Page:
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p716 Ludi Saeculares

Article by Leonhard Schmitz, Ph.D., F.R.S.E., Rector of the High School of Edinburgh
on pp716‑717 of

William Smith, D.C.L., LL.D.:
A Dictionary of Greek and Roman Antiquities, John Murray, London, 1875.

LUDI SAECULA′RES. If we were to judge from their name, these games would have been celebrated once in every century or saeculum; but we do not find that they were celebrated with this regularity at any period of Roman history, and the name ludi saeculares itself was never used during the time of the republic. In order to understand their real character we must distinguish between the time of the republic and of the empire, since at these two periods these ludi were of an entirely different character.

During the time of the republic they were called ludi Tarentini, Terentini, or Taurii,a while during the empire they bore the name of ludi saeculares (Festus, s.v. Saecul. ludi and Taurii ludi; Val. Max. II.4 §5). Their origin is described by Valerius Maximus, who attributes their institution to the miraculous recovery of three children of one Valerius, who had been attacked by a plague ranging at the time in Rome, and were restored to health by drinking some water warmed at a place in the Campus Martius, called Tarentum. Valerius afterwards offered sacrifices in the Tarentum to Dis and Proserpina, to whom the recovery of his children was supposed to be owing, spread lectisternia for the gods, be held festive games for three successive nights, because his three children had been saved. The account of Valerius Maximus agrees in the main with those of Censorinus (De Die Nat. c17) and of Zosimus (II.3), and all appear to have derived from the ancient annalist, Valerius Antias. While according to this account the Tarentine games were first celebrated by Valerius, another legend seems to consider the fight of the Horatians and Curiatians as connected with their first celebration. A third account (Festus, s.v. Taurii ludiº; Serv. ad Aen. II.140) ascribes their first institution to the reign of Tarquinius Superbus. p717A fearful plague broke out, by which all pregnant women were affected in such a manner that the children died in the womb. Games were then instituted to propitiate the infernal divinities, and sacrifices of sterile cows (taureae) were offered up to them, whence the games were called ludi Taurii. These games and sacrifices took place in the Circus Flaminius, that the infernal divinities might not enter the city. Festus (s.v. Saec. ludi) and Censorinus ascribe the first celebration to the consul Valerius Poplicola. This account admits that the worship of Dis and Proserpina had existed long before, but states that the games and sacrifices were now performed for the first time to avert a plague, and in that part of the Campus Martius which had belonged to the last king Tarquinius, from whom the place derived its name Tarentum. Valerius Maximus and Zosimus, who knew of the celebration of these games by Valerius Poplicola, endeavour to reconcile their two accounts by representing the celebration of Poplicola as the second in chronological order. Other less important traditions are mentioned by Servius (ad Aen. II.140) and by Varro (ap. Censorin.).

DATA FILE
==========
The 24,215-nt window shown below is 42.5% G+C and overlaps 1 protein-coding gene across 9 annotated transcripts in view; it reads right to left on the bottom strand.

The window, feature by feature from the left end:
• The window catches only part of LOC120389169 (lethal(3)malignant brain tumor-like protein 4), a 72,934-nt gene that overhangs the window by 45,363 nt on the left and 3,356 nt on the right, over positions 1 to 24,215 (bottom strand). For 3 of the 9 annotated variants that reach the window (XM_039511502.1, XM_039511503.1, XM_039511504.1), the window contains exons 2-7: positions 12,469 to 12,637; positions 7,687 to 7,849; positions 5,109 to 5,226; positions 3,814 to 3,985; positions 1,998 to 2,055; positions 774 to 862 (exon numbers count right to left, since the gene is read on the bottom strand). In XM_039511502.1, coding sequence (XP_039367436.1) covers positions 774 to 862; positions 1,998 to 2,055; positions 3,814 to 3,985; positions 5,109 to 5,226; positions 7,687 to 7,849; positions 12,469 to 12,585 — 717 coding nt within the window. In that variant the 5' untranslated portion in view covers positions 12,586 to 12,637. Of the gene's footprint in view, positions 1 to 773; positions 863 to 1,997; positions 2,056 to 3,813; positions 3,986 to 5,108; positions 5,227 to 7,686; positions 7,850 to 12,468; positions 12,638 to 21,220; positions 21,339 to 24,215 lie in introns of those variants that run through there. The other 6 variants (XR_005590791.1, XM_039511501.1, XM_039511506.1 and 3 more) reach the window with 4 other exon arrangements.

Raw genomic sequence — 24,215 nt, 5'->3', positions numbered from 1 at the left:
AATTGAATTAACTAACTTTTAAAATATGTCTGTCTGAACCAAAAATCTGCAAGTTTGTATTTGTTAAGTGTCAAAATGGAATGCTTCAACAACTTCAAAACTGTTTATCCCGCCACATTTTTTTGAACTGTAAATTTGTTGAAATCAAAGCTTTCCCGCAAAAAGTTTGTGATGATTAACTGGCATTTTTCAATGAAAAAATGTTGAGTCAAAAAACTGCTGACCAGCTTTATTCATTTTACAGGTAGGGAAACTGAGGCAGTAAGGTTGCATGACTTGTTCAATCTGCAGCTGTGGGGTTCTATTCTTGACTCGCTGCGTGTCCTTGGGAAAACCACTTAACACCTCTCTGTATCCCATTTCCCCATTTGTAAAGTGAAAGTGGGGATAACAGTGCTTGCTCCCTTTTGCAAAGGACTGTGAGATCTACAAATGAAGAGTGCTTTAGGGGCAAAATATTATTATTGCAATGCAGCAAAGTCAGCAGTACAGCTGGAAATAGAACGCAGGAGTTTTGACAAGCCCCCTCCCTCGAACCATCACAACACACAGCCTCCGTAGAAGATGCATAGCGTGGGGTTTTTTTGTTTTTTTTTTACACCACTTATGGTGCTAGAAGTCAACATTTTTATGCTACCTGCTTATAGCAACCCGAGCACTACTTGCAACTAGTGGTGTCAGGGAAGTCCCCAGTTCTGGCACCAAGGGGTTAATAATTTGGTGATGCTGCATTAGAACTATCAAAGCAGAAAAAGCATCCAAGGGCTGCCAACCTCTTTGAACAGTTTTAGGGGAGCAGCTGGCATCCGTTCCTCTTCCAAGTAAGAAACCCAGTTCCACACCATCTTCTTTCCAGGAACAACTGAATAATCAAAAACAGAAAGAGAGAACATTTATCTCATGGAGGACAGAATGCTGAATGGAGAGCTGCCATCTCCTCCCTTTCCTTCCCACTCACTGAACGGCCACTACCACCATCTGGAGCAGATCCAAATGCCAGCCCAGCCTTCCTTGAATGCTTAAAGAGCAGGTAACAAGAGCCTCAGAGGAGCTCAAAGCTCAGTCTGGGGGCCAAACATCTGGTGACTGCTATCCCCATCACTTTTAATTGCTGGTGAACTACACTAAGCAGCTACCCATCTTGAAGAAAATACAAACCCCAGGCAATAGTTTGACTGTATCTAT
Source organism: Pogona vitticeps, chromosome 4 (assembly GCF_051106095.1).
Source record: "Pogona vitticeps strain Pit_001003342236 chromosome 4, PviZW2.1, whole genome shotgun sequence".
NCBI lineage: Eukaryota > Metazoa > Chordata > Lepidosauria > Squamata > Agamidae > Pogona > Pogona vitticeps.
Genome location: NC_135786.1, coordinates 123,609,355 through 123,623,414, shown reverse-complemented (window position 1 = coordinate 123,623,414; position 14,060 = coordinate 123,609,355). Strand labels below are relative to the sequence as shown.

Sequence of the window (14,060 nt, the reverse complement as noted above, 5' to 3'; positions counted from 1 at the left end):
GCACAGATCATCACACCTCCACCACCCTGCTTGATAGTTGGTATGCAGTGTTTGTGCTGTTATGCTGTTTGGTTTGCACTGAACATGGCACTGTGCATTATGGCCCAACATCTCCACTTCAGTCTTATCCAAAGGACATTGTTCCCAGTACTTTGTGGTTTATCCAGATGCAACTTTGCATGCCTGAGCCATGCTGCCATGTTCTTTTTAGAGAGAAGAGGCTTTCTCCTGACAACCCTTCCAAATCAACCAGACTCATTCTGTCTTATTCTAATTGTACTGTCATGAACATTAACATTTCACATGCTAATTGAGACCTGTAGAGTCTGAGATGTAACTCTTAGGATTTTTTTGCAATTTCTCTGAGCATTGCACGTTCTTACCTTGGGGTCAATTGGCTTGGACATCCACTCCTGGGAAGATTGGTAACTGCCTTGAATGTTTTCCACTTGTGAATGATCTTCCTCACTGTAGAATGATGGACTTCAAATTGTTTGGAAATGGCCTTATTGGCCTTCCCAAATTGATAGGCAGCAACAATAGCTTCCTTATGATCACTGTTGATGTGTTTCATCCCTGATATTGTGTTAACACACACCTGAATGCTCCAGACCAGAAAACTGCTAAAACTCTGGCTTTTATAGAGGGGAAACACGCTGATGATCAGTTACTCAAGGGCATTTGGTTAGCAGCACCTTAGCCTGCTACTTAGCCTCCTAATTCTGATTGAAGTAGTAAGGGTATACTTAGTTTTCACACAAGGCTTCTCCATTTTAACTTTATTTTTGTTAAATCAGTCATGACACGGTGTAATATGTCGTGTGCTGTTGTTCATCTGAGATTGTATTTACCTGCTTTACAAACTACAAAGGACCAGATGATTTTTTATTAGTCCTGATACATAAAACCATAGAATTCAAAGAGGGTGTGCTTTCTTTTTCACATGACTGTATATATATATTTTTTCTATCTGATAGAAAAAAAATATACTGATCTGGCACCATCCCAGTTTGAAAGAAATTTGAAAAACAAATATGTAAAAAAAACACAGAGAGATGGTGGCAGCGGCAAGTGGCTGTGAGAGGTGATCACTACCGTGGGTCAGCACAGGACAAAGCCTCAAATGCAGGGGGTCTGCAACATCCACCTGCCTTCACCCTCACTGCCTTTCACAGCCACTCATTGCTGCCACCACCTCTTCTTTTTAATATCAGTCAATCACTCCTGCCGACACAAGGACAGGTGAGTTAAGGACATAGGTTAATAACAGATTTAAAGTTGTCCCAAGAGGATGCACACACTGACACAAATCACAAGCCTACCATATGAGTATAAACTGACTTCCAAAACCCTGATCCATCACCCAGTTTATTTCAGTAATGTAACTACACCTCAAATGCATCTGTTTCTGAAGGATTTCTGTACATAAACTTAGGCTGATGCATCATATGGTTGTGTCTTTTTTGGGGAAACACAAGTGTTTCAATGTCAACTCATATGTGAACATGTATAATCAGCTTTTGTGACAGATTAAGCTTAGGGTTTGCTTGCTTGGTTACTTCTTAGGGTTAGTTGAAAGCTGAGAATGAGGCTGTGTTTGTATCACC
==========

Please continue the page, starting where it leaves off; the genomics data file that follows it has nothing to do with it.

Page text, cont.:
As regards the names Tarenti or Taurii, they are perhaps nothing but different forms of the same word, and of the same root as Tarquinius. All the accounts mentioned above, though differing as to the time at which and the persons by whom the Tarentine games were first celebrated, yet agree in stating that they were celebrated for the purpose of averting from the state some great calamity by which it had been afflicted, and that they were held in honour of Dis and Proserpina. From the time of the consul Valerius Poplicola down to that of Augustus, the Tarentine games were only held three times, and again only on certain emergencies, and not at any fixed time, so that we must conclude that their celebration was in no way connected with certain cycles of time (saecula). The deities in whose honour they were held during the republic, continued, as at first, to be Dis and Proserpina. As to the times at which these three celebrations took place, the commentarii of the quindecemviri and the accounts of the annalists did not agree (Censorin, l.c.), and the discrepancy of the statements still extant shows the vain attempts which were made in later times to prove that during the republic the games had been celebrated once in every saeculum. All these misrepresentations and distortions arose in the time of Augustus. Not long after he had assumed the supreme power in the republic, the quindecemviri announced that according to their books ludi saeculares ought to be held,b and at the same time tried to prove from history that in former times they had not only been celebrated repeatedly, but almost regularly once in every century. The games of which the quindecemviri made this assertion, were the ludi Tarentini.